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BOSTON-Though every commercial real estate market has been affected by the current worldwide economic downturn, CB Richard Ellis Global Chief Economist says he thinks he sees light at the end of the tunnel, though recovery may take efforts by almost every business. However, even if normalcy begins to return, overseas markets will be more ready for a comeback than the US, he says.

“It doesn’t matter where you are or what real estate market you’re in, you are not insulated from what’s going on today,” Torto tells GlobeSt.com in discussing his recent “Current State of Global Real Estate” report. “But when we talk about the economy, people have to understand the historic and complex issues here, it’s really about a crisis of confidence. He says the root of credit is trust, and across everything that’s happened, including the sub-prime mess, Bear Stearns, Lehman, AIG, and banks, there’s a lack of confidence and trust.

“One of the biggest solutions is to rebuild that trust. And people want to trust again. I remember this one story about the Great Depression, when President Roosevelt closed all the banks for a banking holiday. Prior to the holiday, people were lining up to get their money out. During the holiday, FDR said that only the banks that were strong would reopen. After they opened again, the people were back in line…putting in their money again,” Torto says.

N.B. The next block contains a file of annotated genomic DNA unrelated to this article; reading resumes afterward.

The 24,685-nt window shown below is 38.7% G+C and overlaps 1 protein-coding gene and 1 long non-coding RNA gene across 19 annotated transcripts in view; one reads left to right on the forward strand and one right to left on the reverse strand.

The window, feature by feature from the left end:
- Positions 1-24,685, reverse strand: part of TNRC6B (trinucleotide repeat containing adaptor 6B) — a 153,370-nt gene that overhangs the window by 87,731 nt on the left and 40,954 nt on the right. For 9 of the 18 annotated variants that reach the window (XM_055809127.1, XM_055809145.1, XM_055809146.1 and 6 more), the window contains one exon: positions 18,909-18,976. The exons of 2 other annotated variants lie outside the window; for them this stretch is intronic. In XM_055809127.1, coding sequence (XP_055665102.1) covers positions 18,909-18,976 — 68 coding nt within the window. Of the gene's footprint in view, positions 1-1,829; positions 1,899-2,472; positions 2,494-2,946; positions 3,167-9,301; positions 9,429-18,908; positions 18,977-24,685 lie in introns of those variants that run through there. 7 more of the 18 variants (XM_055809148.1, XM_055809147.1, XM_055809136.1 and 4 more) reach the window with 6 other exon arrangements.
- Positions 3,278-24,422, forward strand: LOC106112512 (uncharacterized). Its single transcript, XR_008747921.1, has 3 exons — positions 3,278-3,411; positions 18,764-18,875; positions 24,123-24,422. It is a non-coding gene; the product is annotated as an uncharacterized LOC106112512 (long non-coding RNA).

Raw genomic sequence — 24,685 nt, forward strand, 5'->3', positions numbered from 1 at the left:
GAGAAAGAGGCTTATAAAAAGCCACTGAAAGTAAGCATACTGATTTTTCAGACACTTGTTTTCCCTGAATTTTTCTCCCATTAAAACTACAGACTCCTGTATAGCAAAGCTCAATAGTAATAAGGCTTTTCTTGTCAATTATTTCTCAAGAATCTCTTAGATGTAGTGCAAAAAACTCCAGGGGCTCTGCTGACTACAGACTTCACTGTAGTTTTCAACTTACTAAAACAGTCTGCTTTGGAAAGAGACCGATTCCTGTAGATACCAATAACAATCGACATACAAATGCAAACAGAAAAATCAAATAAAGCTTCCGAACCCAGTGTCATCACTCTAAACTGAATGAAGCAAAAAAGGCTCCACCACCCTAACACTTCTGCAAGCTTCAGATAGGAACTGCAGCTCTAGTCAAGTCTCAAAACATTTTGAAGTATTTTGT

Even the global markets are suffering, Torto says. In Asia, Tokyo registered a 7.1% decline in prime office rents in Q3, its third straight quarterly decrease, marking the end of a positive cycle in which rates had risen for four years. European markets are either declining, such as in London, Dublin and Barcelona, or staying level, as in Paris, Madrid and Frankfurt, Torto says in his report.

Other companies are showing lags in overseas markets. Jones Lang LaSalle reported Friday that revenue for the firm’s Asia Pacific region was down $1 million to $133 million, as compared to Q3 2007, and was at $392 million for the first nine months of 2008, compared with revenue of $432 million in the same time period a year before.

In his report, Torto says that the global leasing market will be hobbled for some months to come. However, there’s no overall glut of excess space in the overseas commercial real estate markets, he says, and the development pipeline is modest in most places. Also, while investment is down everywhere, he says, lenders and capital is awaiting the recovery. “Look at other situations that we’ve had, such as the early 1980s recession. We lost three million jobs then, in 1982, and the economy didn’t fall apart. And we lost 2.7 million after 2001. Today we’ve only lost 750,000. Everyone’s inpatient. Once the market starts to see that the world’s not coming to an end, you’ll see activity again.”

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